King Cotton and Deadweight Loss

In our textbook, Tyler and I write:

Farmers use the subsidized water to transform desert into prime agricultural land. But turning a California desert into cropland makes about as much sense as building greenhouses in Alaska! America already has plenty of land on which cotton can be grown cheaply.  Spending billions of dollars to dam rivers and transport water hundreds of miles to grow a crop which can be grown more cheaply in Georgia is a waste of resources, a deadweight loss. The water used to grow California cotton, for example, has much higher value producing silicon chips in San Jose or as drinking water in Los Angeles than it does as irrigation water.

In Holy Crop, part of Pro-Publica’s excellent, in-depth series on the water crisis the authors concur:

Getting plants to grow in the Sonoran Desert is made possible by importing billions of gallons of water each year. Cotton is one of the thirstiest crops in existence, and each acre cultivated here demands six times as much water as lettuce, 60 percent more than wheat. That precious liquid is pulled from a nearby federal reservoir, siphoned from beleaguered underground aquifers and pumped in from the Colorado River hundreds of miles away.

…Over the last 20 years, Arizona’s farmers have collected more than $1.1 billion in cotton subsidies, nine times more than the amount paid out for the next highest subsidized crop. In California, where cotton also gets more support than most other crops, farmers received more than $3 billion in cotton aid.

…If Arizona’s cotton farmers switched to wheat but didn’t fallow a single field, it would save some 207,000 acre-feet of water — enough to supply as many as 1.4 million people for a year.

…The government is willing to consider spending huge amounts to get new water supplies, including building billion-dollar desalinization plants to purify ocean water. It would cost a tiny fraction of that to pay farmers in Arizona and California more to grow wheat rather than cotton, and for the cost of converting their fields. The billions of dollars of existing subsidies already allocated by Congress could be redirected to support those goals, or spent, as the Congressional Budget Office suggested, on equipment and infrastructure that helps farmers use less water.

“There is enough water in the West. There isn’t any pressing need for more water, period,” Babbitt said. “There are all kinds of agriculture efficiencies that have not been put into place.”


Well said.

And, the Western Farmer's reply is:

Pay me for my allocation of government water.

Water as the new entitlement.

Spoken as if any had free-will and choice - and that effort equals results -and- it really was possible that everyone who wanted success in this country and worked for it, honestly without nepotism or network or undue financial padding - received it - i have never believed that notion for a moment. Not because there is rampant evil/corruption (however you define it, but simply that the core ingredients for success in this country (or any other) are not available in the quantities needed to be widespread and ubiquitous).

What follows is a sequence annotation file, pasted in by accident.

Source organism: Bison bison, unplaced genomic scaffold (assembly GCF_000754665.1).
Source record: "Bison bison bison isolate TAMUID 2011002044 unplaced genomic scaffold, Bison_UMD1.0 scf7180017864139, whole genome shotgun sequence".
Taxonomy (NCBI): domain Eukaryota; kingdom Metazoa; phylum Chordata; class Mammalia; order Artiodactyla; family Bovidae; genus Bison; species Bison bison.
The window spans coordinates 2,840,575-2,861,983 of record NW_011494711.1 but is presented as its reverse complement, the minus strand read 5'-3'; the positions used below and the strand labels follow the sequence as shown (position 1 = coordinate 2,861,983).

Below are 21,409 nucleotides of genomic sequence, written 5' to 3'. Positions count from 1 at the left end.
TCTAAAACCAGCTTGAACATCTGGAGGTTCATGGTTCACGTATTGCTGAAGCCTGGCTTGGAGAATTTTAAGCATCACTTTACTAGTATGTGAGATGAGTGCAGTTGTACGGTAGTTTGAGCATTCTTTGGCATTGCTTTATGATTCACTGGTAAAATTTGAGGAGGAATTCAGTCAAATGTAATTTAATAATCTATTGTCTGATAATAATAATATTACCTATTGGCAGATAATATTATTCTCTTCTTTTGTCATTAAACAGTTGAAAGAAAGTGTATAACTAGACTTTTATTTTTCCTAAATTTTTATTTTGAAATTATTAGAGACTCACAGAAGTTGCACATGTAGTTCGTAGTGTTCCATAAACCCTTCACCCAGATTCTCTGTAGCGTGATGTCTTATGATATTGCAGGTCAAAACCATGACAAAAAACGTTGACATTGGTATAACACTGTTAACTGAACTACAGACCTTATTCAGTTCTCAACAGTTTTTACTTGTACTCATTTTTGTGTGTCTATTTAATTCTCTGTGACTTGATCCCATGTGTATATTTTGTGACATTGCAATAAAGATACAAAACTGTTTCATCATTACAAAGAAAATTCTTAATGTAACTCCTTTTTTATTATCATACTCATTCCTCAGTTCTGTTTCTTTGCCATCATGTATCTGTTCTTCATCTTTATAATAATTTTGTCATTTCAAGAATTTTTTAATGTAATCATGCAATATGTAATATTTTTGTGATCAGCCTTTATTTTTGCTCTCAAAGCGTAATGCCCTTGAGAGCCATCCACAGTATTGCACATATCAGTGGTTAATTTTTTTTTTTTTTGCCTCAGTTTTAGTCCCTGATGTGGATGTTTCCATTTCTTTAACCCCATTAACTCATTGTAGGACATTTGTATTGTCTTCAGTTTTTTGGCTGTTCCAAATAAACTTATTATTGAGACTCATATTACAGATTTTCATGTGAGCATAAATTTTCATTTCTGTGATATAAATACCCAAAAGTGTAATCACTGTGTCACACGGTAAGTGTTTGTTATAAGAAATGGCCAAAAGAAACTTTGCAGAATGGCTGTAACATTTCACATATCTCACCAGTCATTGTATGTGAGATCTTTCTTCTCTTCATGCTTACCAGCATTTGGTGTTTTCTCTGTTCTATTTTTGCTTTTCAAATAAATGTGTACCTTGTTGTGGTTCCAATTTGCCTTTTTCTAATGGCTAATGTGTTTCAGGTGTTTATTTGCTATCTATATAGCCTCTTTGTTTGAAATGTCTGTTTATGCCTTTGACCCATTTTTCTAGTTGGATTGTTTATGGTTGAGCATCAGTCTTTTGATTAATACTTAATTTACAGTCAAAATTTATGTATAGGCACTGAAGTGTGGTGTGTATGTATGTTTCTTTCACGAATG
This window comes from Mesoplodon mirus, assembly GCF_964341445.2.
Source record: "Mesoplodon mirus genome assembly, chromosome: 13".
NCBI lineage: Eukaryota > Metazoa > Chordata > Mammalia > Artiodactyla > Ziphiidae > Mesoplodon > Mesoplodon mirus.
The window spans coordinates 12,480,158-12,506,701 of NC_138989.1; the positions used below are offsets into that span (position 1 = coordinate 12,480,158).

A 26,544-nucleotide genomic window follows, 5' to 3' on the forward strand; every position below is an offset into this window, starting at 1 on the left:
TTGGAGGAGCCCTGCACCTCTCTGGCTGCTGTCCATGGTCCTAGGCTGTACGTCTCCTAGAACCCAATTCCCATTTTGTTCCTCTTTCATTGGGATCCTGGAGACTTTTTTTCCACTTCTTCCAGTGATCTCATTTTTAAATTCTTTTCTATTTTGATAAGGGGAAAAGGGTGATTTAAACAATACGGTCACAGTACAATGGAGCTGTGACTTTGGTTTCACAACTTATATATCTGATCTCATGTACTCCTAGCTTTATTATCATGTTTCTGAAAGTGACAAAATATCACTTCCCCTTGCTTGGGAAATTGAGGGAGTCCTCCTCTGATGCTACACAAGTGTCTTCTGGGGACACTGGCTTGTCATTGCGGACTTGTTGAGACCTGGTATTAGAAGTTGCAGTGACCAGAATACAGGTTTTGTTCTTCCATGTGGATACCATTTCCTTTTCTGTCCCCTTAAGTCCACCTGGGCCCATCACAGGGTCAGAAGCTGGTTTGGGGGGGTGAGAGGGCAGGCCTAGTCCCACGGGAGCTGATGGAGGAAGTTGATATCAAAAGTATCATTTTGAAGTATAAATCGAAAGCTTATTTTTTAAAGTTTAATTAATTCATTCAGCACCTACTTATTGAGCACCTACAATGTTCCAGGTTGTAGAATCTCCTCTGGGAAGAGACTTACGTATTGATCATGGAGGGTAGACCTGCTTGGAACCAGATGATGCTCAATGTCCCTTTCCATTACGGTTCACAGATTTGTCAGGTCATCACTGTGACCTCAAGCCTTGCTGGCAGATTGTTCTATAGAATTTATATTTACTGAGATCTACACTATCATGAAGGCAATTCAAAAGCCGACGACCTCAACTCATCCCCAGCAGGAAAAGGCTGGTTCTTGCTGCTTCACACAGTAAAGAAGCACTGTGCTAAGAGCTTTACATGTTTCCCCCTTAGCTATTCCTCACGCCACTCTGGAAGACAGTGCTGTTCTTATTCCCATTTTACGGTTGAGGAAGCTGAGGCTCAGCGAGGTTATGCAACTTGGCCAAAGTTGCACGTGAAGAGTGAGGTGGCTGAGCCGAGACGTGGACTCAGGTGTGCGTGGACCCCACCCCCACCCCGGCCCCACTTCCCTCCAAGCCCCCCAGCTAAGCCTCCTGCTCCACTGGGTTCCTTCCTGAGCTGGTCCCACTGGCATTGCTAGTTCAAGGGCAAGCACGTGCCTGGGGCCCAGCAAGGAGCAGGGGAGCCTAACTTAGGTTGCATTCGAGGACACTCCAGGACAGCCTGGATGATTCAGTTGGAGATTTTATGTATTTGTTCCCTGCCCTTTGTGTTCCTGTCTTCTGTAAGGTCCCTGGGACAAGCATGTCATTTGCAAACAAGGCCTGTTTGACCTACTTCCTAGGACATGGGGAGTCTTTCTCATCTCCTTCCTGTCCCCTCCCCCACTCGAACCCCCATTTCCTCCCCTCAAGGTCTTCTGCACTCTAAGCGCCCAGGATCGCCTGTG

Even if that were true, which I do not believe, it still makes no sense to grant an artificial prosperity to a few farmers at the expense of everyone else.

You mean like granting property rights to individuals who own land in Manhattan that allows them to take the property of those who own the building built on the land?

The Trump Plaza coop in NYC is built on land based on a 99 year lease that expires in 2024 at which time the land owner will be able to demand ten times the rent, or more,,or will get to take the building owned by the condo owners.

The current lease granted property rights to eventually Trump circa 1983 at about the same time that landowners got rights to the water flowing by their land thanks to the water projects that redirected the rivers.

And wouldn't the idea that you have rights to clean air be artificial, so your neighbors should be free to build a pig farm next to your house and raise thousands of pigs intensively to provide food for thousands of people.

You could ban the odors without banning the pig farming activity directly. If a sealed building with air filtration is not economic, which it probably wouldn't be, it would go elsewhere. That would be a more flexible approach to regulation that should still accomplish the public goods/quality of life objectives of regulation.

None of what you say has anything to do with paying money to subsidize cotton farmers. (And if you build a building on leasehold land then the consequences are pretty straightforward. I have given legal opinions on such transactions - and recommended against them.)

This, to me, reveals a great deal about you and your ilk. What a bleak world you live in.

If it were actually possible to pay them for it, Coase would get us out of it. Albiet while enriching them (IMHO unjustly), but it would still get us out of it.

Water is not an entitlement, but a right explicitly given in several State constitutions.

Arizona title 17 of its constitution:
Section 1. The common law doctrine of riparian water rights shall not obtain or be of any force or effect in the state.
Section 2. All existing rights to the use of any of the waters in the state for all useful or beneficial purposes are hereby recognized and confirmed.